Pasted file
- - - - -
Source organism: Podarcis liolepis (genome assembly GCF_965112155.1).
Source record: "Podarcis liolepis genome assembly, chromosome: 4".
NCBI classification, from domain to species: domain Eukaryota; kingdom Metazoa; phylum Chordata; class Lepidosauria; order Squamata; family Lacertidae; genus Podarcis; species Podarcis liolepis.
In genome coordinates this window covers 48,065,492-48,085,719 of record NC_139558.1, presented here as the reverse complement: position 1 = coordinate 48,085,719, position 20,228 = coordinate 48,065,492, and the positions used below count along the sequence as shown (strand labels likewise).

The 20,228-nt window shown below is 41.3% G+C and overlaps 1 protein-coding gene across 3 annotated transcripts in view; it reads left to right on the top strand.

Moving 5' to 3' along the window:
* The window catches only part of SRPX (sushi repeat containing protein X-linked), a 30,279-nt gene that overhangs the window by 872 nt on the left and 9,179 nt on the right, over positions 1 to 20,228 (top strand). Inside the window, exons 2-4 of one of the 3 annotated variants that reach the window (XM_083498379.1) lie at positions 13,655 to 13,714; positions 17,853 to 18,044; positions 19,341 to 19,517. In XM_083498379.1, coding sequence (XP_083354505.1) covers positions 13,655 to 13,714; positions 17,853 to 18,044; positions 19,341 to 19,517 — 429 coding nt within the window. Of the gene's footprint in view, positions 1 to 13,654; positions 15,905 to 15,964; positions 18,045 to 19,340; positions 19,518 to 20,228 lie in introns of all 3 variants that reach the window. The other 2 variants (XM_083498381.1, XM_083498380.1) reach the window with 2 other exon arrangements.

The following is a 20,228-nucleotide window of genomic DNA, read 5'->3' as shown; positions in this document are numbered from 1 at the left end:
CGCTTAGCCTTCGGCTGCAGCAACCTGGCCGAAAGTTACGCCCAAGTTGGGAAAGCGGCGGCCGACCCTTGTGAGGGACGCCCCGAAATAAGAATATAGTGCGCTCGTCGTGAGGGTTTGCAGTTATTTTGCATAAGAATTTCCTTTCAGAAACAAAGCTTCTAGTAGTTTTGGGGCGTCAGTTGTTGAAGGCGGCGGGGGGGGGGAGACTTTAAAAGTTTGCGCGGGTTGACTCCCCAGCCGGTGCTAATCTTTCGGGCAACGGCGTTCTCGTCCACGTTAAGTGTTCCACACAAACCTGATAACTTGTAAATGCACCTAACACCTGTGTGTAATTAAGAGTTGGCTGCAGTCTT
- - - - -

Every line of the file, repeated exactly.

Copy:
Source organism: Podarcis liolepis (genome assembly GCF_965112155.1).
Source record: "Podarcis liolepis genome assembly, chromosome: 4".
NCBI classification, from domain to species: domain Eukaryota; kingdom Metazoa; phylum Chordata; class Lepidosauria; order Squamata; family Lacertidae; genus Podarcis; species Podarcis liolepis.
In genome coordinates this window covers 48,065,492-48,085,719 of record NC_139558.1, presented here as the reverse complement: position 1 = coordinate 48,085,719, position 20,228 = coordinate 48,065,492, and the positions used below count along the sequence as shown (strand labels likewise).

The 20,228-nt window shown below is 41.3% G+C and overlaps 1 protein-coding gene across 3 annotated transcripts in view; it reads left to right on the top strand.

Moving 5' to 3' along the window:
* The window catches only part of SRPX (sushi repeat containing protein X-linked), a 30,279-nt gene that overhangs the window by 872 nt on the left and 9,179 nt on the right, over positions 1 to 20,228 (top strand). Inside the window, exons 2-4 of one of the 3 annotated variants that reach the window (XM_083498379.1) lie at positions 13,655 to 13,714; positions 17,853 to 18,044; positions 19,341 to 19,517. In XM_083498379.1, coding sequence (XP_083354505.1) covers positions 13,655 to 13,714; positions 17,853 to 18,044; positions 19,341 to 19,517 — 429 coding nt within the window. Of the gene's footprint in view, positions 1 to 13,654; positions 15,905 to 15,964; positions 18,045 to 19,340; positions 19,518 to 20,228 lie in introns of all 3 variants that reach the window. The other 2 variants (XM_083498381.1, XM_083498380.1) reach the window with 2 other exon arrangements.

The following is a 20,228-nucleotide window of genomic DNA, read 5'->3' as shown; positions in this document are numbered from 1 at the left end:
CGCTTAGCCTTCGGCTGCAGCAACCTGGCCGAAAGTTACGCCCAAGTTGGGAAAGCGGCGGCCGACCCTTGTGAGGGACGCCCCGAAATAAGAATATAGTGCGCTCGTCGTGAGGGTTTGCAGTTATTTTGCATAAGAATTTCCTTTCAGAAACAAAGCTTCTAGTAGTTTTGGGGCGTCAGTTGTTGAAGGCGGCGGGGGGGGGGAGACTTTAAAAGTTTGCGCGGGTTGACTCCCCAGCCGGTGCTAATCTTTCGGGCAACGGCGTTCTCGTCCACGTTAAGTGTTCCACACAAACCTGATAACTTGTAAATGCACCTAACACCTGTGTGTAATTAAGAGTTGGCTGCAGTCTT